Almost $ 20 billion has been invested in state programs to mitigate the impact of the Chernobyl disaster. In terms of social and economic development of the affected regions, the emphasis is made on the construction of the necessary facilities. The goal was to increase jobs, to improve working conditions. New apartment blocks are built, gas supply extended to houses. Much attention is paid to the construction of agricultural facilities: dairy farms, grain drying complexes. More than 20 healthcare institutions have been reconstructed or built.
"People who live here have felt the support of the state. Life is gradually getting better here. After all, a lot of money has been spent to ensure that people who decided to stay here have everything they need. It was the support for both agriculture and healthcare. A lot has been done in the district. Today we have a wonderful clinic, a nice school with great teachers,” Anna Maloletnikova said. “It is heartening that our children have already begun to return to the district to work here.”
Chechersk is a really well-maintained, clean and beautiful town. All this, as the locals emphasize, is thanks to those people who stayed and who came. “Being someone who was born in Chechersk District and who has lived here for many years, I see the positive changes that have taken place here. A lot has been done. A lot."
“Now, you can see that our city is alive. Our city is developing. It is beautiful and landscaped. As for thoughts of leaving it... No, I had no such thoughts either in those times or when I grew up. Because life is good here. At least for me. I like this quiet and cozy town, the people, whom you know well, and who are kind-hearted and friendly. I like how our district is developing now,” Svetlana Chernova said.
She pointed to the large development at the entrance to the town from the side of Gomel. “There are a lot of young women with baby prams. This means children are born and life goes on. We continue to live. The head of state said that he has always supported and will support our district. We feel it,” she said.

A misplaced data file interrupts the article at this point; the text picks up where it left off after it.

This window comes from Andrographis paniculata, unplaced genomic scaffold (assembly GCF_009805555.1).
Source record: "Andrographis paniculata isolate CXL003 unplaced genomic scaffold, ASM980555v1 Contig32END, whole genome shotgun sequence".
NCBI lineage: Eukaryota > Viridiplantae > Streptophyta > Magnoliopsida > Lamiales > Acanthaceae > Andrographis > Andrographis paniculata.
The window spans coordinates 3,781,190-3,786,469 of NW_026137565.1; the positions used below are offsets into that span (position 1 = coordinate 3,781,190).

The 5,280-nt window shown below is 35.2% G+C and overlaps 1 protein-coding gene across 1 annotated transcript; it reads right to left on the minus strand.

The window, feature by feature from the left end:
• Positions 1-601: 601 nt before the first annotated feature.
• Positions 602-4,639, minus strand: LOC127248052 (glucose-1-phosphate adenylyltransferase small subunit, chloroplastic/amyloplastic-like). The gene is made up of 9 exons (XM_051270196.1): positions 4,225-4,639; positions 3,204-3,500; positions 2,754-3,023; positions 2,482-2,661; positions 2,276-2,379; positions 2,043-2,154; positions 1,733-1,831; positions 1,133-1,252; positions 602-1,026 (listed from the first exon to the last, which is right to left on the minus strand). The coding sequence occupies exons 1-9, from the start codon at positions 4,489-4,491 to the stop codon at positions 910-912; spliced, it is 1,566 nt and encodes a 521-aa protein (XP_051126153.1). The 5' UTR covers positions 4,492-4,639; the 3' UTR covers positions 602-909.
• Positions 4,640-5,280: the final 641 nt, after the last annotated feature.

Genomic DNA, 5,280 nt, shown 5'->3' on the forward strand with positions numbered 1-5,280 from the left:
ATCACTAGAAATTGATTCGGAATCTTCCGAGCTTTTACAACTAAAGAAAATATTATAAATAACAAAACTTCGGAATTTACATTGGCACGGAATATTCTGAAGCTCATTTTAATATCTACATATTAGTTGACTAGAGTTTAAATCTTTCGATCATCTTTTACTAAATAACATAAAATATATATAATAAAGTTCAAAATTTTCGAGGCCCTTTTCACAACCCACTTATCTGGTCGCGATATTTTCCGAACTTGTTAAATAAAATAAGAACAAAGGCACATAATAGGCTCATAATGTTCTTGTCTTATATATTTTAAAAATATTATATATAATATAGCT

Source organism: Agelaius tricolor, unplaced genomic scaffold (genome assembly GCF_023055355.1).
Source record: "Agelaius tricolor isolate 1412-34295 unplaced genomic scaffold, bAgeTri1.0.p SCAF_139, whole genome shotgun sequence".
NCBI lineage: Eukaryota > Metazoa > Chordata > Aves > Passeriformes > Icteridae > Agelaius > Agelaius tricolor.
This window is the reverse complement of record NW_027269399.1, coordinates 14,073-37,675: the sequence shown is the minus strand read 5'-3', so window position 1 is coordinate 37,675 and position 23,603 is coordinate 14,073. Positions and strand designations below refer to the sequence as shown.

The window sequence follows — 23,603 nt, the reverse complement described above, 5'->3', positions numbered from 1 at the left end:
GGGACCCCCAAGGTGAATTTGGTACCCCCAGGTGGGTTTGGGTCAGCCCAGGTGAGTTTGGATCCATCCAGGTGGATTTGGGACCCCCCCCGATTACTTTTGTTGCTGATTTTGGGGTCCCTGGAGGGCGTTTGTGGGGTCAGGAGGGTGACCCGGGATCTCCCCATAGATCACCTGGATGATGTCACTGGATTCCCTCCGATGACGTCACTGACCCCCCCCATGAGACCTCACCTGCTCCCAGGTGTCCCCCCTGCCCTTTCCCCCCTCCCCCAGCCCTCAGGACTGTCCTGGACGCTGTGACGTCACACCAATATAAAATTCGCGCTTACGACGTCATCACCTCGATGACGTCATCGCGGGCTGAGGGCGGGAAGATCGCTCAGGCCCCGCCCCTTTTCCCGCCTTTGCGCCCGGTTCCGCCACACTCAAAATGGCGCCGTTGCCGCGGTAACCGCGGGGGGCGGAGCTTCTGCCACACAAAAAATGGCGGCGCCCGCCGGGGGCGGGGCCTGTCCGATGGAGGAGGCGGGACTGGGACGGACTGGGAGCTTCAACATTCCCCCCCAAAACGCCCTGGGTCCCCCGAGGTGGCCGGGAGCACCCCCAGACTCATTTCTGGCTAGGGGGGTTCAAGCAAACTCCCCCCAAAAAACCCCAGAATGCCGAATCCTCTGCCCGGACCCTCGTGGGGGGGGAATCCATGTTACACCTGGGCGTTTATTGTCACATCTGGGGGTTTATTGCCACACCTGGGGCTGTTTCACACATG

Galina Dorofeeva could not stay long away from the hometown of Chechersk. Now she leads the Vertbitsa folk song group and in the 1980s she worked as the director of a kindergarten. At the time of the accident, she already had two children: the youngest son was two, the eldest was four and a half.
“On that day we were returning home from the countryside. The day was super windy. The wind was blowing so hard that when we came home our clothes were all covered in sand. We didn't know what had happened yet. We were preparing for 1 May celebrations at the kindergarten.We were rehearsing on the town square all day long. We learned of the accident on 1 May. At that time they said that all the clouds that were gathering over Chernobyl were coming our way. I went to live with my sister in Ukraine. We stayed there for eight months, and then returned home. You cannot imagine how anxious I was to go back home. We were optimists. We knew that life must go on no matter what,” Galina recalled those years.
Why Lukashenko is grateful to local residents
Visiting the Chernobyl-affected regions the president always says thank you to local residents for not abandoning their towns. “Thank you! For believing in your town. For not abandoning your city. Let's think about what we can do for you, how we can organize life here if you decide to stay. Well, since you are going to live here, let's think about how we organize life here,” he said during one of his such trips in the 2000s
Indeed. Just imagine: if people had left, if the state provided no support, then we would have a huge part of the country in desolation and depression today. This is why when coming to the affected regions every year, Aleksandr Lukashenko thanks the locals for not giving in to panic and fear.
“We will prioritize the revitalization of these districts and this region. We will do our best to make sure people have jobs, get good salaries. I mean not only the current generation, but the future one, as well. If you lack something, especially in terms of business, new jobs, do not hesitate to speak up. This year we are beginning to revive these lands. We will be doing it very quickly and effectively,” the head of state said in 2009.
More than 1 years later Aleksandr Lukashenko said that Belarusians punched hard the consequences of the Chernboyl catastrophe.
“I am very grateful that back then you listened to me when I said that we would not give up on these lands. We would keep these lands alive. We will do everything so that our people could live and work here. The most important thing that we learned is that we should never give up, we should fight to the last, and the victory will come. I would not say that we ‘beat' Chernobyl, but we punched it really hard. We have found the solution to this problem,” the president said during his visit to Chechersk in 2022.
Why Lukashenko regularly visits Chernobyl-affected regions